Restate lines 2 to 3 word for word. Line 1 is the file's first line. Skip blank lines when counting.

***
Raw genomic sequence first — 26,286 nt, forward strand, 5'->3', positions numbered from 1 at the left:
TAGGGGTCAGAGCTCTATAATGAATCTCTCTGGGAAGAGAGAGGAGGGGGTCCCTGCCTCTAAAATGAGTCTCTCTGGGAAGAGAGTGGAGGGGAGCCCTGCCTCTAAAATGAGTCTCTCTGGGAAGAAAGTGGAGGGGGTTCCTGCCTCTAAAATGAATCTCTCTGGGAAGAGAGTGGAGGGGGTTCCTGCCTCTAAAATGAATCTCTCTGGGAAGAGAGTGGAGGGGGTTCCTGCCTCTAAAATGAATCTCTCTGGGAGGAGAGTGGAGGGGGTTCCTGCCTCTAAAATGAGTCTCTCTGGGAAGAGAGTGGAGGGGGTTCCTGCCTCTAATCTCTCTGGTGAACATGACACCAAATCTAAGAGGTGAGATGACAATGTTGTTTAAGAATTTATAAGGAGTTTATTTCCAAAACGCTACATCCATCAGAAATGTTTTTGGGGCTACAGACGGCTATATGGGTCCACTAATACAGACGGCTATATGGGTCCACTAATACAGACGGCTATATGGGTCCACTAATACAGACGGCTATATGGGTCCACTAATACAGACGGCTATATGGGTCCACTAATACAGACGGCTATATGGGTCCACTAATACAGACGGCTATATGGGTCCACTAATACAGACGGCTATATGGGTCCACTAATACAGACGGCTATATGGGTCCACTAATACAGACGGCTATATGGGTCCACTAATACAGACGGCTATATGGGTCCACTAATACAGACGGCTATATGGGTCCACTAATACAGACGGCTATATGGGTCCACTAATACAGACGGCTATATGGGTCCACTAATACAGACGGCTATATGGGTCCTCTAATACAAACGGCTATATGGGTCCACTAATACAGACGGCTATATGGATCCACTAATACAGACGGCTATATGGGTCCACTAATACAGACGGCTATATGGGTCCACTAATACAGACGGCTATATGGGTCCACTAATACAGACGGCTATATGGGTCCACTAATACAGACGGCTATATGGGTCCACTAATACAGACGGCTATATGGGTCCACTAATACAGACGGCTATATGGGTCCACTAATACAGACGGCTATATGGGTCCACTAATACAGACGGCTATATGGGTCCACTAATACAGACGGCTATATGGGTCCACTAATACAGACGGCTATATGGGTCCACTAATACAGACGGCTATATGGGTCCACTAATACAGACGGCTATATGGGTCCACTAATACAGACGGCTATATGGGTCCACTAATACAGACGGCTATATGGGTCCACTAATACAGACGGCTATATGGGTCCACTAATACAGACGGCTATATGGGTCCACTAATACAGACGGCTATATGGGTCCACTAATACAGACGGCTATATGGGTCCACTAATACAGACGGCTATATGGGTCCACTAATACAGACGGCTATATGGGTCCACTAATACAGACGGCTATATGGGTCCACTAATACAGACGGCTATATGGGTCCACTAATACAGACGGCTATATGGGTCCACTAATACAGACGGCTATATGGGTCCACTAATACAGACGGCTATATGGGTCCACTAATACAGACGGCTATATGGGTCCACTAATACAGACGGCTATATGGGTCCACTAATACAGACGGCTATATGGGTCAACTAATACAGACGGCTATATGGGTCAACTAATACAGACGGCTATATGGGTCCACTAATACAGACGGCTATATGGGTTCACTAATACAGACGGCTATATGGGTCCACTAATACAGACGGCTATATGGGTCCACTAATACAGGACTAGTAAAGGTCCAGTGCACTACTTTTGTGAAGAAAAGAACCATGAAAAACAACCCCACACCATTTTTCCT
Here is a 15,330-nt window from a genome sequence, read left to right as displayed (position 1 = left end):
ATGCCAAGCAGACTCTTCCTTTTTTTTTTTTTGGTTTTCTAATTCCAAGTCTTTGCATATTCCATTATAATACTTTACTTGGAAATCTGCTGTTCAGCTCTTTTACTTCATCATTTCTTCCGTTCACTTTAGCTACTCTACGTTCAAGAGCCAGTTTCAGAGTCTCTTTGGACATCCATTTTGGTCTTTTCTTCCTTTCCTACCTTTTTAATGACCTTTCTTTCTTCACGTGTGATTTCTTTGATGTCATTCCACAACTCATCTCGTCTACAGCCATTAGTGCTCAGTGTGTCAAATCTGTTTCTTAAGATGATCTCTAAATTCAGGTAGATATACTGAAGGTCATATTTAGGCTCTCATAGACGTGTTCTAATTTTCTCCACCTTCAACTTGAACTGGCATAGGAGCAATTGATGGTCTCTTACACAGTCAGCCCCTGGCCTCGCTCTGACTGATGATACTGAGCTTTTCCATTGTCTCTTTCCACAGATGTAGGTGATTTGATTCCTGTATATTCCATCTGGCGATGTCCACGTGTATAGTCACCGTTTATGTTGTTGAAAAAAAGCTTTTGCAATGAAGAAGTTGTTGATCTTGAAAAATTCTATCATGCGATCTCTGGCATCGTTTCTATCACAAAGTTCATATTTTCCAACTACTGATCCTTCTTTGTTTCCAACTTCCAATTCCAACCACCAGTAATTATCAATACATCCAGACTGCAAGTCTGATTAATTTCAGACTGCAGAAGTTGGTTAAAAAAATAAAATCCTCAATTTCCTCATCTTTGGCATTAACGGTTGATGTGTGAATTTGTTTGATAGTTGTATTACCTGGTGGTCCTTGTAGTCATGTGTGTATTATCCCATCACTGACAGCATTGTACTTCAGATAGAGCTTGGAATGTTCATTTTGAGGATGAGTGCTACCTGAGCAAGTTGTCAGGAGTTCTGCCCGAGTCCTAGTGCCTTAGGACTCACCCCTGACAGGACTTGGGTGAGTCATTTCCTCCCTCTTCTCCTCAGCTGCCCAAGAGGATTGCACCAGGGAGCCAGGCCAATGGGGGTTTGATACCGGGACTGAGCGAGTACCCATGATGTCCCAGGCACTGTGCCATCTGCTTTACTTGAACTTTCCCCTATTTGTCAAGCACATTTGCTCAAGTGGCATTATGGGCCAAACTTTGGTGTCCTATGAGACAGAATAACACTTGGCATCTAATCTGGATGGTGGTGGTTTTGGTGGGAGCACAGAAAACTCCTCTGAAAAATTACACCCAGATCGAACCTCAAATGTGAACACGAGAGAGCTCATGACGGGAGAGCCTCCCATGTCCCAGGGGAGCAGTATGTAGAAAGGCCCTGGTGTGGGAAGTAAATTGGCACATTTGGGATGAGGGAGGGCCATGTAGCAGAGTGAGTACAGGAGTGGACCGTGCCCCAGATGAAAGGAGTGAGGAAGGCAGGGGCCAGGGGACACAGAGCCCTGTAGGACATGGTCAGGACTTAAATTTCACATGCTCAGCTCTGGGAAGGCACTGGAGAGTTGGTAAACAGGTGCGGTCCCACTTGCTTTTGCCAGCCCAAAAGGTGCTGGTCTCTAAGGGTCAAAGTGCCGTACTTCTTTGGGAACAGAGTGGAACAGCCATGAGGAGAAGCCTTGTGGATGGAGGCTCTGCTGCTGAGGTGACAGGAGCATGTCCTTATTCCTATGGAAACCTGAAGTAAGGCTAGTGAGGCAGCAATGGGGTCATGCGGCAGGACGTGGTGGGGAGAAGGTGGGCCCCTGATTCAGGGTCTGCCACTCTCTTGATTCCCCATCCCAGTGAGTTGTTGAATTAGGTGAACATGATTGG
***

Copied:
TAGGGGTCAGAGCTCTATAATGAATCTCTCTGGGAAGAGAGAGGAGGGGGTCCCTGCCTCTAAAATGAGTCTCTCTGGGAAGAGAGTGGAGGGGAGCCCTGCCTCTAAAATGAGTCTCTCTGGGAAGAAAGTGGAGGGGGTTCCTGCCTCTAAAATGAATCTCTCTGGGAAGAGAGTGGAGGGGGTTCCTGCCTCTAAAATGAATCTCTCTGGGAAGAGAGTGGAGGGGGTTCCTGCCTCTAAAATGAATCTCTCTGGGAGGAGAGTGGAGGGGGTTCCTGCCTCTAAAATGAGTCTCTCTGGGAAGAGAGTGGAGGGGGTTCCTGCCTCTAATCTCTCTGGTGAACATGACACCAAATCTAAGAGGTGAGATGACAATGTTGTTTAAGAATTTATAAGGAGTTTATTTCCAAAACGCTACATCCATCAGAAATGTTTTTGGGGCTACAGACGGCTATATGGGTCCACTAATACAGACGGCTATATGGGTCCACTAATACAGACGGCTATATGGGTCCACTAATACAGACGGCTATATGGGTCCACTAATACAGACGGCTATATGGGTCCACTAATACAGACGGCTATATGGGTCCACTAATACAGACGGCTATATGGGTCCACTAATACAGACGGCTATATGGGTCCACTAATACAGACGGCTATATGGGTCCACTAATACAGACGGCTATATGGGTCCACTAATACAGACGGCTATATGGGTCCACTAATACAGACGGCTATATGGGTCCACTAATACAGACGGCTATATGGGTCCACTAATACAGACGGCTATATGGGTCCACTAATACAGACGGCTATATGGGTCCTCTAATACAAACGGCTATATGGGTCCACTAATACAGACGGCTATATGGATCCACTAATACAGACGGCTATATGGGTCCACTAATACAGACGGCTATATGGGTCCACTAATACAGACGGCTATATGGGTCCACTAATACAGACGGCTATATGGGTCCACTAATACAGACGGCTATATGGGTCCACTAATACAGACGGCTATATGGGTCCACTAATACAGACGGCTATATGGGTCCACTAATACAGACGGCTATATGGGTCCACTAATACAGACGGCTATATGGGTCCACTAATACAGACGGCTATATGGGTCCACTAATACAGACGGCTATATGGGTCCACTAATACAGACGGCTATATGGGTCCACTAATACAGACGGCTATATGGGTCCACTAATACAGACGGCTATATGGGTCCACTAATACAGACGGCTATATGGGTCCACTAATACAGACGGCTATATGGGTCCACTAATACAGACGGCTATATGGGTCCACTAATACAGACGGCTATATGGGTCCACTAATACAGACGGCTATATGGGTCCACTAATACAGACGGCTATATGGGTCCACTAATACAGACGGCTATATGGGTCCACTAATACAGACGGCTATATGGGTCCACTAATACAGACGGCTATATGGGTCCACTAATACAGACGGCTATATGGGTCCACTAATACAGACGGCTATATGGGTCCACTAATACAGACGGCTATATGGGTCCACTAATACAGACGGCTATATGGGTCCACTAATACAGACGGCTATATGGGTCCACTAATACAGACGGCTATATGGGTCAACTAATACAGACGGCTATATGGGTCAACTAATACAGACGGCTATATGGGTCCACTAATACAGACGGCTATATGGGTTCACTAATACAGACGGCTATATGGGTCCACTAATACAGACGGCTATATGGGTCCACTAATACAGGACTAGTAAAGGTCCAGTGCACTACTTTTGTGAAGAAAAGAACCATGAAAAACAACCCCACACCATTTTTCCT
Here is a 15,330-nt window from a genome sequence, read left to right as displayed (position 1 = left end):